Alice Fulton : biography
Alice Fulton is an American author of poetry, fiction, and nonfiction.
Awards and Honors
- American Academy of Arts and Letters Award in Literature
- Library of Congress Rebekah Johnson Bobbitt National Award
- MacArthur Fellowship
- Ingram Merrill Foundation Award
- Guggenheim Fellowship
- National Endowment for the Arts Fellowship
- Michigan Society of Fellows
- Michigan Council for the Arts, Individual Grants in Literature
- The Fine Arts Work Center Fellowship
- Finalist, Los Angeles Times Book Award
Fulton’s "fingerprint-distinct voice" is immediately recognizable for its poetic ambition laced with humor and shifting poetic diction. While sharing an interest in scientific metaphors and diction with her mentor, A.R. Ammons, she differs from Ammons through her engagement with injustice and cruelty. In a statement accompanying her selection of Lisa F. Jackson’s film, The Greatest Silence, for the 2008 "Revolution" writers conference and film festival at University of North Dakota, Fulton had this to say about her poetics:
"As a poet and writer, I’m committed to undermining postures of arrogance and entitlement, the context of ‘impunity’ [depicted in The Greatest Silence]. Silence — especially enforced silence – has been one of my deep subjects, as has resistance, a quality as important to poetics as to revolutions. I’ve tried to engage with the background rather than the figure, to find new linguistic ways of confronting disenfranchisement, cruelty, and suffering, while retaining the uncanny qualities of poetry. I’ve tried to be a student of inconvenient knowledge — the sort of knowledge that, when taken to heart, forces us to change our lives in revolutionary ways."
Sacred, religious, spiritual, compassionate, and ethical themes are incorporated in her work. Miller has noted that "faith" is an "issue that comes up in all of [Fulton’s] volumes and in poem after poem," as have Marchant and others. Peter Brier asserts that "Fulton conveys much of the ecstasy that is associated with the strongest religious poets, poets such as Gerard Manley Hopkins" with similarities in phrasing, imagery, and sprung rhythm. Camille Paglia also finds "heavy sprung rhythms … reminiscent of the poet-priest Gerard Manley Hopkins" and that Fulton’s "ecstatic techniques" are deployed "for far earthier and more carnal purposes."
"Like the Language poets, Fulton is interested in linguistic play and artifice, and also in critical theory and philosophy, although the theories most evident in her poetry and essays are those of science and mathematics." "From the first," Fulton "has been as theoretically astute as the Language poets" as well as being interested in a poetry that will "discomfit readers and unsettle their expectations, a poetry of inconvenient knowledge," a phrase originally used in Fulton’s 1997 essay.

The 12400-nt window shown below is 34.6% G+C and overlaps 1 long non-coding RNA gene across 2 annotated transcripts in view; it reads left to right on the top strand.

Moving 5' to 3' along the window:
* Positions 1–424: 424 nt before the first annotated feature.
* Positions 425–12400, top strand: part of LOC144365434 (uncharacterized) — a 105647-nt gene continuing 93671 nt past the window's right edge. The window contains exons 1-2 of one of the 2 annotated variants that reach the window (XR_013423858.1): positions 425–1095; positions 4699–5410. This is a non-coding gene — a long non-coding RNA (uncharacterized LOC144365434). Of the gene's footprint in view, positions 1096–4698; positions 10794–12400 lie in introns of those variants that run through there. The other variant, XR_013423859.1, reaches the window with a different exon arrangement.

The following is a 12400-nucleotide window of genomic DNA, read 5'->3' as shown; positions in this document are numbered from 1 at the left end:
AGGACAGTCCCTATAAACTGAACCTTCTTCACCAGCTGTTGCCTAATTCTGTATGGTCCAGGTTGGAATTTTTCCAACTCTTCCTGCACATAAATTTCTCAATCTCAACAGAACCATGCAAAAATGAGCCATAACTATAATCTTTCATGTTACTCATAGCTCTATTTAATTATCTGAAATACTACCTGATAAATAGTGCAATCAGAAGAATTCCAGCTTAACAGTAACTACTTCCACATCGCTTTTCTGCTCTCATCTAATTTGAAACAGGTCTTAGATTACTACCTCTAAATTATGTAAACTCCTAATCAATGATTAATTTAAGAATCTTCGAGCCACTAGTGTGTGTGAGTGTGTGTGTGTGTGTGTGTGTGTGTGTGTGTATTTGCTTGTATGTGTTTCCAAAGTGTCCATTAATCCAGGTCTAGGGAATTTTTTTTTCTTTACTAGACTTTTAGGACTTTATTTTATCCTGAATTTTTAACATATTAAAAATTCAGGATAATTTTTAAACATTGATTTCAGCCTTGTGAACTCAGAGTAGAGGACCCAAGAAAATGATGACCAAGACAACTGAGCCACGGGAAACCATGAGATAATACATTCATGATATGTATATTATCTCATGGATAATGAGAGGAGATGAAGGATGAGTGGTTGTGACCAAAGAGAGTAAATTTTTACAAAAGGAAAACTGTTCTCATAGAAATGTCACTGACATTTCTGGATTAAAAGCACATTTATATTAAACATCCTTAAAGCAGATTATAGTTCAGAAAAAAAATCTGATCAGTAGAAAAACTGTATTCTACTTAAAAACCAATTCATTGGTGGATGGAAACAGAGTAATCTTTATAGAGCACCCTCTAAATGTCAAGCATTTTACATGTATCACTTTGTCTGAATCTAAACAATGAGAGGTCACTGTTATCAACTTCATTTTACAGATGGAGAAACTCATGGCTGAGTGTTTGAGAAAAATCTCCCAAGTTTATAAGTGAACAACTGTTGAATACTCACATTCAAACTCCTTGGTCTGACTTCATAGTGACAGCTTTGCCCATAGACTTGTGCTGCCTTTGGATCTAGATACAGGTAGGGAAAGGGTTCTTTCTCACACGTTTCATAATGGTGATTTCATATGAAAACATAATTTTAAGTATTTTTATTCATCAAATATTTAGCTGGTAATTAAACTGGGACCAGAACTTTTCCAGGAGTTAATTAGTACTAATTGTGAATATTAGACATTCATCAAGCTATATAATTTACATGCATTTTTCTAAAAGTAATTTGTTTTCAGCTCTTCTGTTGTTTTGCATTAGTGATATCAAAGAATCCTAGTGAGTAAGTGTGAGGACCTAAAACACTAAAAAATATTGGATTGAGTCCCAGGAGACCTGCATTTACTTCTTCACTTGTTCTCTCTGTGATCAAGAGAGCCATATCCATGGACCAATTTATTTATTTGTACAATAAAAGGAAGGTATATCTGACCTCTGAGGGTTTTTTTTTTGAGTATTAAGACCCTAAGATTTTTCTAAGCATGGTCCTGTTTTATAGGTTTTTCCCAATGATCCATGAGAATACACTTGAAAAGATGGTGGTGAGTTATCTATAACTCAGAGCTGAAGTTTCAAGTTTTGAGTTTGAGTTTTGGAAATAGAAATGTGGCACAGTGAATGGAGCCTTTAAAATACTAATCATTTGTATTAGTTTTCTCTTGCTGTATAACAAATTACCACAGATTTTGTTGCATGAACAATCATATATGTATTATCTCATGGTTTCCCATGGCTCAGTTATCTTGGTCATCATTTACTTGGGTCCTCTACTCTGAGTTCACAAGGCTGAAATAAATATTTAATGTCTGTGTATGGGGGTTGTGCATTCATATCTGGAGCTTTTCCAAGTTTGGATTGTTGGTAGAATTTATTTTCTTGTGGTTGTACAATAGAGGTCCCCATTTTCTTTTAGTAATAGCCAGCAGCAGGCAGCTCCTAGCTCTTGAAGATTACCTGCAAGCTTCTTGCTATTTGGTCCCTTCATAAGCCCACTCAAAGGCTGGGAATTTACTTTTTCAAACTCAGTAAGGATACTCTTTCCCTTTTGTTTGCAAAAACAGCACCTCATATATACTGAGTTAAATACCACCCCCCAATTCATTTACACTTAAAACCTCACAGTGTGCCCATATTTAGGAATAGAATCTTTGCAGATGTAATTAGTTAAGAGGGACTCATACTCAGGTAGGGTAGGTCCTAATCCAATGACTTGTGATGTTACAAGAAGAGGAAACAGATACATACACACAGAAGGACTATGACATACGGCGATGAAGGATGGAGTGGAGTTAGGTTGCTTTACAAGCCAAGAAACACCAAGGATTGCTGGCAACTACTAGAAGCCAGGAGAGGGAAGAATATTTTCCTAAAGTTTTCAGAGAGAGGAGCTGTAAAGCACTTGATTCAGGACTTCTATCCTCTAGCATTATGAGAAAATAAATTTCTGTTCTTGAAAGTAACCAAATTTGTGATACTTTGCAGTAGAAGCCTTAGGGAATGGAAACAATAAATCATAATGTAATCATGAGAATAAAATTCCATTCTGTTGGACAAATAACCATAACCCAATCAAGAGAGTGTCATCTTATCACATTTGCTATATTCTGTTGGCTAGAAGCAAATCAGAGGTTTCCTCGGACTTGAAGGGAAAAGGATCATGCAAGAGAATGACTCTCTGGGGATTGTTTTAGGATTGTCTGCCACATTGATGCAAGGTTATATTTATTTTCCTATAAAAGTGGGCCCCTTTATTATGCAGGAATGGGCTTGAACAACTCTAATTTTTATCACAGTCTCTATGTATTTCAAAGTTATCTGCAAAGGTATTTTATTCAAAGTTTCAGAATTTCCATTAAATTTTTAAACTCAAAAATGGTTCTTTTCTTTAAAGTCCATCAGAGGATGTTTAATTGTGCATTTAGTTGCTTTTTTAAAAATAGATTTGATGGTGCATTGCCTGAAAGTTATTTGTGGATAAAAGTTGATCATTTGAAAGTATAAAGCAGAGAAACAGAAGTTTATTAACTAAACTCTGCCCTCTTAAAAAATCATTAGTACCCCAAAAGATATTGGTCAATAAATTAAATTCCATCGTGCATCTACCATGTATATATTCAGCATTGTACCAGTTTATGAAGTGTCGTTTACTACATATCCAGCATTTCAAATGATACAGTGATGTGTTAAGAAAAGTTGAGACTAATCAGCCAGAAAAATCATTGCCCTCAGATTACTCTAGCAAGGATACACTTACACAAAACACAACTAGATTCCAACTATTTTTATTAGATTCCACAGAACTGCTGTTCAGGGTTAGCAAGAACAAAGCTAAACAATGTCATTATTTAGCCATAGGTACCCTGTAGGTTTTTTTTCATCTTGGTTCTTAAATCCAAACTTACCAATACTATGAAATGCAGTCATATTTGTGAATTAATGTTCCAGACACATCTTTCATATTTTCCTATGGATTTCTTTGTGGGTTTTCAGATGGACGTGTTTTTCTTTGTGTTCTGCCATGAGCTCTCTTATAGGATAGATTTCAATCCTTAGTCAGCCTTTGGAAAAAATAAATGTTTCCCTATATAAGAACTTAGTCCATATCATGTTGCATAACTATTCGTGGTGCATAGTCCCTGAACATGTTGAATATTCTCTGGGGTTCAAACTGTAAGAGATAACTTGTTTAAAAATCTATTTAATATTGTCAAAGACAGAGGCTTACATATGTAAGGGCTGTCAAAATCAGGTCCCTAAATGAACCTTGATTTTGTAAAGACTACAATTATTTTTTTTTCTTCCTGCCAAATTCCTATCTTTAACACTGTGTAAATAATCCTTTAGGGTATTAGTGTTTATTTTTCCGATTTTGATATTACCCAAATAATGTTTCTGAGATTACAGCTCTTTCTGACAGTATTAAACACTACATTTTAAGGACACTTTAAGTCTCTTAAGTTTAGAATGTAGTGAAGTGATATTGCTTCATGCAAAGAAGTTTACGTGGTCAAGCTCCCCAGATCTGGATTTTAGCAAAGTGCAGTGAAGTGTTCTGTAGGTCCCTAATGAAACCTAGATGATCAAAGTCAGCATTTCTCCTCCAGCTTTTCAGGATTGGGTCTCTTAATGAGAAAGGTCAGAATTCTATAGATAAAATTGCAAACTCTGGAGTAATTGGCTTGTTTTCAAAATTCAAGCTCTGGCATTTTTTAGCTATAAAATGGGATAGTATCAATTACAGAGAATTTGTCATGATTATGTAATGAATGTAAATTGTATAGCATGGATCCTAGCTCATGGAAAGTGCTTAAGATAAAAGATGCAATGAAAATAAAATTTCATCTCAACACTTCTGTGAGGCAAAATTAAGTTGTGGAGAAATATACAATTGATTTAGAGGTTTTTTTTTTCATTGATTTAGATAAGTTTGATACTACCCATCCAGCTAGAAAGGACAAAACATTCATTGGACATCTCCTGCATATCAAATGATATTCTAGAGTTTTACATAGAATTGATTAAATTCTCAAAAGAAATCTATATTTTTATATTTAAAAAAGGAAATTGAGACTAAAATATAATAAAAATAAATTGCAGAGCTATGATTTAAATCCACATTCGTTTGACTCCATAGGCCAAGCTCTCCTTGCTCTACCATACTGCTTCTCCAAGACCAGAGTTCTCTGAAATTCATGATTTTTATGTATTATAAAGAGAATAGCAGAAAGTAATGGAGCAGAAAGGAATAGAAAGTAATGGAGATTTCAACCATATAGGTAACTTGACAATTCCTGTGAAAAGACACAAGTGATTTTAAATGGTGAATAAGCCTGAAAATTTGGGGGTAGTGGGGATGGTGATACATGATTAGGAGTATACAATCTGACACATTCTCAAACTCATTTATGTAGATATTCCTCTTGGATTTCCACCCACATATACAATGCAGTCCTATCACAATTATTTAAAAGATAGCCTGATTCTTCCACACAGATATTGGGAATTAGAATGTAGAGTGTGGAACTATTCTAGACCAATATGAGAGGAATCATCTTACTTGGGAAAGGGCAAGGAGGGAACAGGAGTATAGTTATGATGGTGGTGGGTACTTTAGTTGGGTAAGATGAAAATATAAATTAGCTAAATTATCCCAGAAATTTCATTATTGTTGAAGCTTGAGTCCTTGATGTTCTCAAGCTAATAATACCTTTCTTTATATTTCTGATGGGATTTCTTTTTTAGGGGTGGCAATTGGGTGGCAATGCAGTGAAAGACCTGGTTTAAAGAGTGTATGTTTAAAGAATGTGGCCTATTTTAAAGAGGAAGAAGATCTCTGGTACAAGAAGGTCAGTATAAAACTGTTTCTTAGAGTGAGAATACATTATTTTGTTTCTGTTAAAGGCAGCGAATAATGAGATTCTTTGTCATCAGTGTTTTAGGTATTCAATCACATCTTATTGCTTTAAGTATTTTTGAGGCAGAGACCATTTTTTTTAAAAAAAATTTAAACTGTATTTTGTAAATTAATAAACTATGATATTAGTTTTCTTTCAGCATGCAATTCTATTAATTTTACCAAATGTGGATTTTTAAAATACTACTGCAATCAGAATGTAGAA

Fulton first proposed her ideas for a new poetics based on the concepts of fractals and emergent patterns in her 1986 essay, "Of Formal, Free, and Fractal Verse: Singing the Body Eclectic," in which she uses the term "fractal" to suggest "a way to think about the hidden structures of free verse." Tigerlily states that Fulton “coined the phrase ‘fractal poetry’ as a method of revisioning the value of both formal and free verse, calling the ‘poetry of irregular form fractal verse.’”
Some critics have taken Fulton to task for an inexact usage of "fractal." Other critics have countered that her use of "fractal" is more metaphorical than literal. Susan Duhig in the Chicago Tribune noted that "For Fulton, the fractal serves as a potent metaphor for a poetry with a form that exists somewhere between utter shapelessness and the Euclidean order of regular meter and genre, a poetry whose volatile, irregular patterning exists on the threshold of structure." Duhig concluded that Fulton's essays explicate "one possible language for understanding poetry in the age of quantum mechanics." Biogeneticist Ana Marti-Subirana writes at length and with specificity on how "Chaos theory and fractal poetics allow Fulton to analyze the complexity of social structures and cultural constructions through new perspectives in poetic form." Fulton's fractal poetics operates "as a means to engage both the poet and the reader of poetry into an intellectual immersion beyond the obvious."